Neal shared his outlook on the current state of the managed services industry and opportunities that will emerge for MSPs that attend the Global MSP Day event, which takes place this Thursday, May 21.
Q&A with Neal Bradbury
Q: From your perspective, what is the purpose of MSP Day and why is it important?
MSP Day celebrates those who have taken the journey of becoming a managed service provider and provides them with the recognition and resources they deserve. MSP Day serves to bring the entire managed services community together and help them grow their businesses.
The occasion offers those in the community the opportunity to address the recent challenges their business has faced and how they have overcome them, or even to address issues they are still struggling with. This sharing of both recent success stories and ongoing pain points allows others in the community to learn how they can find a path to overcoming any shared obstacles.
Q: What are the most notable changes you’ve seen in the MSP industry in the recent past?
Security has now been positioned front and center in the minds of vendors, providers and customers in the managed services industry. A growing number of small and medium businesses are finding it nearly impossible to deal with the onslaught of the cyberthreats and attacks directed their way on their own. This has created a need for them to partner with an MSP to properly protect their business.
From an MSP’s perspective, this new security-centric focus has impacted nearly every facet of their business. Most MSPs have changed the way they market, sell, and even structure their organization to best highlight their cybersecurity services, so they can meet the needs of SMB customers and land new business.
Q: If you could give a partner 3 pieces of advice for growth, what would they be?
My first piece of advice is one that I received from a previous CEO I worked with and is simply: ‘Be first or be different.’ MSPs need to find a way to differentiate themselves from competitors to prove their value. This is easiest when your MSP is first to do something. Unfortunately, being first won’t be possible too often. Look to focus your MSP’s vertical specialization, product line, service agreements, or anything else in a unique way that allows it to stand out from the crowd.
Next, I would emphasize automating wherever possible. Automation is one of the single greatest tools that technology providers have at their fingertips. It will make your business more efficient in every way, from removing the risk of human error to putting more time back in your technician’s day. This frees up your staff to focus on work that needs their expertise and attention rather on than time-consuming, repetitive tasks.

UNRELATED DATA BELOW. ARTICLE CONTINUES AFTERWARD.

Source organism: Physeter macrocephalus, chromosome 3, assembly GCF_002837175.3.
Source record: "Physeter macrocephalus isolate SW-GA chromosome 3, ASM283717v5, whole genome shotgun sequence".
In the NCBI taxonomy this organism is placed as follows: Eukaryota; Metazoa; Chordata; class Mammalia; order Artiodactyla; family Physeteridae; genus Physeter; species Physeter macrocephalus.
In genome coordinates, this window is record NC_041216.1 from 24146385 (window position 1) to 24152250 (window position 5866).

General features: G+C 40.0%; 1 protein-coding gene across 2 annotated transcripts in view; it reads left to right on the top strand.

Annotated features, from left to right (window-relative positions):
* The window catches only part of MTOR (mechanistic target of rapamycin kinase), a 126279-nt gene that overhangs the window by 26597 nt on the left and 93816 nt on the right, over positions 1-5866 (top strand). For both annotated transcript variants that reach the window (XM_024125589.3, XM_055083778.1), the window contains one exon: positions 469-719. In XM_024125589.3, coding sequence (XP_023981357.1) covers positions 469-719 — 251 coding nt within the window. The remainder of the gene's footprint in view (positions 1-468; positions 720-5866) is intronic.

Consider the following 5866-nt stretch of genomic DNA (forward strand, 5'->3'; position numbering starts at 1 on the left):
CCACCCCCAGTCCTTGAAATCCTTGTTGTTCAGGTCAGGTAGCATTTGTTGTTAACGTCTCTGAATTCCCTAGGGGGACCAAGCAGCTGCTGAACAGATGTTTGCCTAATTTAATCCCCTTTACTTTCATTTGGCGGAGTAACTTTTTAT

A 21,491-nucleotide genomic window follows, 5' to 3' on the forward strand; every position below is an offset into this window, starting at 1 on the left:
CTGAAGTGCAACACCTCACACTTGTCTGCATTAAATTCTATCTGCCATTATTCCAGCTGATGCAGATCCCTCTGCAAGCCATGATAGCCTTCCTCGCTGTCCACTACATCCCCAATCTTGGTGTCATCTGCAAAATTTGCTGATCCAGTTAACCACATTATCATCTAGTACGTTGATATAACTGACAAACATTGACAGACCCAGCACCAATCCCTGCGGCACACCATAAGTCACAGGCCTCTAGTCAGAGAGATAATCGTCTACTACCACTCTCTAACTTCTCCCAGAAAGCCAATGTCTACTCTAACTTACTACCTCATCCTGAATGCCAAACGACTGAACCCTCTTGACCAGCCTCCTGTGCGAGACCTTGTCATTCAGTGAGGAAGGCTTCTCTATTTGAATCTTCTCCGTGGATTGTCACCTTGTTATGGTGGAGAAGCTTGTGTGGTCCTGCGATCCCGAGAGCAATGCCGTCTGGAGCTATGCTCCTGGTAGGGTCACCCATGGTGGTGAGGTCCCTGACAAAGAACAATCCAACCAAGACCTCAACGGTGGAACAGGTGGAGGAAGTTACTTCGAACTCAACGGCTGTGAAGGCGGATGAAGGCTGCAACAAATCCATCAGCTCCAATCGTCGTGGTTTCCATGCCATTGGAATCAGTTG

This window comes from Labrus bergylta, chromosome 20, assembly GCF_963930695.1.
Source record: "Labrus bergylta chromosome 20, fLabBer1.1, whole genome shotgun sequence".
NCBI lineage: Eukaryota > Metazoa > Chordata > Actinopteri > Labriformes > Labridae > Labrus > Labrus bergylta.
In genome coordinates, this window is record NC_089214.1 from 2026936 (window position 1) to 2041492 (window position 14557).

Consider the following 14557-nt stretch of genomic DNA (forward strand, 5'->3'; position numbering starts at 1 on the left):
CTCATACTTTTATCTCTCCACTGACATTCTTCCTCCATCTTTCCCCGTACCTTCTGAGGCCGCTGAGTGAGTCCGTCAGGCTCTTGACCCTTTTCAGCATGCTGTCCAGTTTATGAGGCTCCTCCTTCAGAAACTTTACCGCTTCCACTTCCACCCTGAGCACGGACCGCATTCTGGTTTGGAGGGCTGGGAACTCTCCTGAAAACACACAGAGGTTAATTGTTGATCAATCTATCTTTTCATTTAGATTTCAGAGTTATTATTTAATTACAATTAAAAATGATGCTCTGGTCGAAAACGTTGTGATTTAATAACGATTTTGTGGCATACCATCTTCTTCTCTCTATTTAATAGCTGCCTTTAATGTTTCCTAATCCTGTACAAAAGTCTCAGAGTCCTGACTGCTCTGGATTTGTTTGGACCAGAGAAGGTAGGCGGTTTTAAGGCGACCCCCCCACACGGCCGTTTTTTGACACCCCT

Lastly, MSPs should standardize their solution stack across all customers. Trying to stay knowledgeable and trained on too many different solutions is not scalable and ultimately jeopardizes the end customer experience. Standardizing allows for improved efficiency and scale, the benefits of which can be passed on to and appreciated by those customers, who can rest assured that their MSP knows the ins and outs of the solution set they have chosen to use.
Q: What do you see as the main opportunities for MSPs in the next 1-2 years?
MSPs need to evaluate their solution set from the perspective of security. The threat landscape is changing rapidly as new threats are emerging with increased frequency, as hackers consistently build and replace new cyberattacks.
During this recent COVID-19 crisis, many SMBs have discovered new benefits that come from having certain employees work from home. With more folks continuing to work remote even as stay at home orders lift, multi-factor authentication and remote access will be important to protecting these end users as hackers keep their focus on the more isolated and vulnerable remote workforce. This creates an opportunity for MSPs to provide more long-term optimization of supporting WFH arrangements and securing remote workers.
Q: What do you see as the core security technologies an MSP should offer?
As I mentioned before, automation is key, along with email threat detection and elimination. As far as specific products, Barracuda Sentinel, Managed Phishline, and Managed Workplace RMM offer email-centric focus and automated technologies such as AI, end-user training, security assessments, and patch management.
The reasons why I would suggest these security technologies are easily observable. There are countless of SMBs being hit with ransomware and phishing, and even the MSPs that serve these SMB customers have been targeted themselves. There is no such thing as a target being too big or too small for hackers to aim at. Just look at the recent story of “Shark Tank” judge Barbara Corcoran nearly losing almost $400,000 in an elaborate email scam.
Neal’s interest and excitement for Global MSP Day is shared by many of the MSPs that have already registered for the virtual event. Make sure your MSP does the same to take advantage of all the insights and resources that will emerge from the global MSP community during this collaborative event.
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This content was originally found on / at: https://smartermsp.com/qa-a-channel-chief-assesses-the-state-of-managed-services/